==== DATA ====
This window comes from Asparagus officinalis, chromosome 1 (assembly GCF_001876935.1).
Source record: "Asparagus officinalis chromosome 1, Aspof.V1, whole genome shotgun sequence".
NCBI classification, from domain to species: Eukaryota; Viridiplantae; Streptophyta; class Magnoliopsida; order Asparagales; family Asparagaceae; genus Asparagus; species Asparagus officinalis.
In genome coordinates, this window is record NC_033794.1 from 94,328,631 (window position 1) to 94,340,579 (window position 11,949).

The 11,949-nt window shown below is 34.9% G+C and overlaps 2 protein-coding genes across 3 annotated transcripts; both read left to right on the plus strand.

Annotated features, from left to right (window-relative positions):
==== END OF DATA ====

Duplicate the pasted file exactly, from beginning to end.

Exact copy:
This window comes from Asparagus officinalis, chromosome 1 (assembly GCF_001876935.1).
Source record: "Asparagus officinalis chromosome 1, Aspof.V1, whole genome shotgun sequence".
NCBI classification, from domain to species: Eukaryota; Viridiplantae; Streptophyta; class Magnoliopsida; order Asparagales; family Asparagaceae; genus Asparagus; species Asparagus officinalis.
In genome coordinates, this window is record NC_033794.1 from 94,328,631 (window position 1) to 94,340,579 (window position 11,949).

The 11,949-nt window shown below is 34.9% G+C and overlaps 2 protein-coding genes across 3 annotated transcripts; both read left to right on the plus strand.

Annotated features, from left to right (window-relative positions):